Iraq’s Last Jewish Doctor and the Fate of a Dying Community’s Cultural Treasures

On March 15, the Iraqi Jewish orthopedic surgeon Dhafer Fouad Eliyahu died at the age of sixty-one, leaving only three Jews remaining in the country. Lyn Julius writes:

Known as the “healer of the poor,” [Eliyahu] ran a private clinic, but treated those who could not afford medical care for free. His mother was among the first female doctors in Iraq. . . . Before their mass exodus in 1950-51, Jews contributed beyond their numbers to modernity in 20th-century Iraq, [and] comprised 40 percent of the medical profession. When the Royal Medical College opened in 1927, seven out of 21 students were Jews. In 1932, only twelve graduated of these graduated, but all seven Jews stayed the course.

The vast majority [of Iraq’s Jews] fled to Israel [and] were stripped of their Iraqi citizenship and much of their property was frozen without compensation. The most recent bone of contention has been the so-called Iraqi Jewish archive. The U.S. administration has pledged to return to Baghdad this random collection of Jewish books, correspondence, and school reports, which was seized from the community by the Iraqi regime, but shipped in 2003 to the United States for restoration.

Iraqi Jews [in Israel and the U.S.] have been fighting to keep this last vestige of their former lives, arguing that their memorabilia are of no interest or value to the rest of the Iraqi people. While Iraqis themselves are increasingly acknowledging the selfless loyalty of Jews like Eliyahu, the return of the archive to Iraq would rub salt in the wound, adding yet another injustice to a very long list.

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Read more at JNS

More about: Iraqi Jewish Archive, Iraqi Jewry

 

As Vladimir Putin Sidles Up to the Mullahs, the Threat to the U.S. and Israel Grows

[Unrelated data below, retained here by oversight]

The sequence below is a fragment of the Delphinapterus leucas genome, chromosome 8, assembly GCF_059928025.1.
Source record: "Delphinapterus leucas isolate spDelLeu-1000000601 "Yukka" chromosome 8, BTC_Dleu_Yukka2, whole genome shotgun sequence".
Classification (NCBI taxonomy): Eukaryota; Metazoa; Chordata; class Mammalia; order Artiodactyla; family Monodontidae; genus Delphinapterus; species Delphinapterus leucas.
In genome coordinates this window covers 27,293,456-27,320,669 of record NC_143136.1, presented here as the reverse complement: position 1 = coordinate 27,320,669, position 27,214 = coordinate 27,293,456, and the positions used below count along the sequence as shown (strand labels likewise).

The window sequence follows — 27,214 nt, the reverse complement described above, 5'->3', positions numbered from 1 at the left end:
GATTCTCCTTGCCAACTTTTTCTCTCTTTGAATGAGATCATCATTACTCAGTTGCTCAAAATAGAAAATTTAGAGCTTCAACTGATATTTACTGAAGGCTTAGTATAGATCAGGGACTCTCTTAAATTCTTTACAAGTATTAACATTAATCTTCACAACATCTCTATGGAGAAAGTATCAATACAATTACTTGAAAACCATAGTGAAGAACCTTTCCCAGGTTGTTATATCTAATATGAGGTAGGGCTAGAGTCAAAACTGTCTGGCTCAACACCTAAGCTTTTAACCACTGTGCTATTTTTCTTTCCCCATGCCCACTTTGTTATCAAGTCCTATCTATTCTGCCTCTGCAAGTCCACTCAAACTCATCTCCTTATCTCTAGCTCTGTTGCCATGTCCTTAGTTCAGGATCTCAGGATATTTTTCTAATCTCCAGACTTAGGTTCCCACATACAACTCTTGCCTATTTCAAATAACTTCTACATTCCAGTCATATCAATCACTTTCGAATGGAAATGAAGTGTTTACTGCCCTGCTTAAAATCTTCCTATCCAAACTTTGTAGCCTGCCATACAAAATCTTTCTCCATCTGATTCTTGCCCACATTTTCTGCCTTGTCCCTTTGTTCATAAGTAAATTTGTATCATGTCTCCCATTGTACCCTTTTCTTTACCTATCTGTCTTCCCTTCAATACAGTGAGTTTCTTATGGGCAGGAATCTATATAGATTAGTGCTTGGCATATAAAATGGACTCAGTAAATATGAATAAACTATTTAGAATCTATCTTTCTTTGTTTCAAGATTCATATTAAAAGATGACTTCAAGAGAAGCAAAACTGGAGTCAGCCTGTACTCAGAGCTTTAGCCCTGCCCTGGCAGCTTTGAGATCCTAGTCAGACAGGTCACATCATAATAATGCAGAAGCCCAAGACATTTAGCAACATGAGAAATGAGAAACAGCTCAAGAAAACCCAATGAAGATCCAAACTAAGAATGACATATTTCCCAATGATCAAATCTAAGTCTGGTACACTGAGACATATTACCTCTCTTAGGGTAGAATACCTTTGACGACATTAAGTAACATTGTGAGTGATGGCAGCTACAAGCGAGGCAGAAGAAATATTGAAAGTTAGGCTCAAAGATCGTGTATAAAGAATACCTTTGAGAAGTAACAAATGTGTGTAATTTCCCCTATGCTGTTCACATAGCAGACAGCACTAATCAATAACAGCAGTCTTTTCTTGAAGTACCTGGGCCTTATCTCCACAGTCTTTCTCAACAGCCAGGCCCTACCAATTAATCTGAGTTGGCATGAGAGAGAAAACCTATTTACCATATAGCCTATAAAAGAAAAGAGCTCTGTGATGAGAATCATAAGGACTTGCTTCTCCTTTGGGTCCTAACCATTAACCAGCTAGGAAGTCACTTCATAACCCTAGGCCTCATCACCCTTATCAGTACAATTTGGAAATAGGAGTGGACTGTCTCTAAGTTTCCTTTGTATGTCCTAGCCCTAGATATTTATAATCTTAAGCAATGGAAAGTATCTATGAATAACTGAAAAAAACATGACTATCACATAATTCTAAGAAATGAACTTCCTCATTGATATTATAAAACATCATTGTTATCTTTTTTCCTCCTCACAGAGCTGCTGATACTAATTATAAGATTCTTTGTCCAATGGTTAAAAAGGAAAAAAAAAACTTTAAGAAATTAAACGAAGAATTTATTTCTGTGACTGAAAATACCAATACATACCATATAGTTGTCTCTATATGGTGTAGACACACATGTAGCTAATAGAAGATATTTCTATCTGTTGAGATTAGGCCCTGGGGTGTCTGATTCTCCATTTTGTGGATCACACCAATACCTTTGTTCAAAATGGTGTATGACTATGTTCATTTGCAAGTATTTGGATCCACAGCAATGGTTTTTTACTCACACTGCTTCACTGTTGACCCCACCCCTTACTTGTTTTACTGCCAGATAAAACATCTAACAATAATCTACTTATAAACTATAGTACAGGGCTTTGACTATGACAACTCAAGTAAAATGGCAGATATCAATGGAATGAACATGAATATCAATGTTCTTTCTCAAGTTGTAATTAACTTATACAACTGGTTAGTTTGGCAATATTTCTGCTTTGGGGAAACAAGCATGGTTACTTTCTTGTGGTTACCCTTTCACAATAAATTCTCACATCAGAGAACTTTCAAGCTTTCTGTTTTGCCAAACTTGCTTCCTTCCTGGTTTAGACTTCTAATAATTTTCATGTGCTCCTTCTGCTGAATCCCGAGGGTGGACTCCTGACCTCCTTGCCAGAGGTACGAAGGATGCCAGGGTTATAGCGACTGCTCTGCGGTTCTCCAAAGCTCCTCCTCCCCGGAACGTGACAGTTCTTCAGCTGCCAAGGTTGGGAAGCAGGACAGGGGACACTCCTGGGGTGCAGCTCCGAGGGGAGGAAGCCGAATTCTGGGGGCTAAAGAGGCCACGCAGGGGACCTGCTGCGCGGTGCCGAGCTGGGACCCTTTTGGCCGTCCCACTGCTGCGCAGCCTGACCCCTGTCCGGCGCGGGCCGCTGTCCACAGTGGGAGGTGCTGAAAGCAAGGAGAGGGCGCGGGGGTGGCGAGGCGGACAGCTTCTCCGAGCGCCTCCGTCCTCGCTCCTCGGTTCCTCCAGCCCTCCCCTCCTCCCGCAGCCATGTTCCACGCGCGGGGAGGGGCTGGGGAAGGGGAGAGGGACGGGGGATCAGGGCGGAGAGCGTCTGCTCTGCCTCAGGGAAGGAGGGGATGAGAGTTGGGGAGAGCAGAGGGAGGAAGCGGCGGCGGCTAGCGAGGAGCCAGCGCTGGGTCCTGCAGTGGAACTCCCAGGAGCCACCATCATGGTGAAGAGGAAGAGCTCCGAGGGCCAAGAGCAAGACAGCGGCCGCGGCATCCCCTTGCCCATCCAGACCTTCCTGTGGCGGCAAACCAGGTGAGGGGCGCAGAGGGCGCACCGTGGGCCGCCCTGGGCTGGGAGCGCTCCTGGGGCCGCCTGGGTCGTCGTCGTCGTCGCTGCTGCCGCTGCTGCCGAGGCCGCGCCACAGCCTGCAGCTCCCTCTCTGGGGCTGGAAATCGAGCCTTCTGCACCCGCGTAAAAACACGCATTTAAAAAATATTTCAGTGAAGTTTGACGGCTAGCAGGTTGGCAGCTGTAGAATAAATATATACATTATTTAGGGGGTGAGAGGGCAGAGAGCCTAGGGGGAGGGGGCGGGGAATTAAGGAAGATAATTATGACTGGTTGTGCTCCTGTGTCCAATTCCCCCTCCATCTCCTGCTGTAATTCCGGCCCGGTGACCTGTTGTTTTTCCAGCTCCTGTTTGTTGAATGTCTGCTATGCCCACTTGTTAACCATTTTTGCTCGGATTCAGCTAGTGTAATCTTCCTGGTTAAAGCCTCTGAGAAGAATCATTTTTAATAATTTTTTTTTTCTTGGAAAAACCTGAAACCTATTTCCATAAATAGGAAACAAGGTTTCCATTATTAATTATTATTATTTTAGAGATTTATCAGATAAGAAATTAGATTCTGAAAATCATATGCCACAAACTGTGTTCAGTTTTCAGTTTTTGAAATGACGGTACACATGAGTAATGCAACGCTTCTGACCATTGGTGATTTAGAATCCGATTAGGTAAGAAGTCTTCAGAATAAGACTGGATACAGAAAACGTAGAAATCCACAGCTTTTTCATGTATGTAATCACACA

On Tuesday, Russia launched an Iranian surveillance satellite into space, which the Islamic Republic will undoubtedly use to increase the precision of its military operations against its enemies. The launch is one of many indications that the longstanding alliance between Moscow and Tehran has been growing stronger and deeper since the Kremlin’s escalation in Ukraine in February. Nicholas Carl, Kitaneh Fitzpatrick, and Katherine Lawlor write:

Presidents Vladimir Putin and Ebrahim Raisi have spoken at least four times since the invasion began—more than either individual has engaged most other world leaders. Putin visited Tehran in July 2022, marking his first foreign travel outside the territory of the former Soviet Union since the war began. These interactions reflect a deepening and potentially more balanced relationship wherein Russia is no longer the dominant party. This partnership will likely challenge U.S. and allied interests in Europe, the Middle East, and around the globe.

Tehran has traditionally sought to purchase military technologies from Moscow rather than the inverse. The Kremlin fielding Iranian drones in Ukraine will showcase these platforms to other potential international buyers, further benefitting Iran. Furthermore, Russia has previously tried to limit Iranian influence in Syria but is now enabling its expansion.

Deepening Russo-Iranian ties will almost certainly threaten U.S. and allied interests in Europe, the Middle East, and around the globe. Iranian material support to Russia may help the Kremlin achieve some of its military objectives in Ukraine and eastern Europe. Russian support of Iran’s nascent military space program and air force could improve Iranian targeting and increase the threat it poses to the U.S. and its partners in the Middle East. Growing Iranian control and influence in Syria will enable the Islamic Revolutionary Guard Corps [to use its forces in that country] to threaten U.S. military bases in the Middle East and our regional partners, such as Israel and Turkey, more effectively. Finally, Moscow and Tehran will likely leverage their deepening economic ties to mitigate U.S. sanctions.

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Read more at Critical Threats

More about: Iran, Israeli Security, Russia, U.S. Security, Vladimir Putin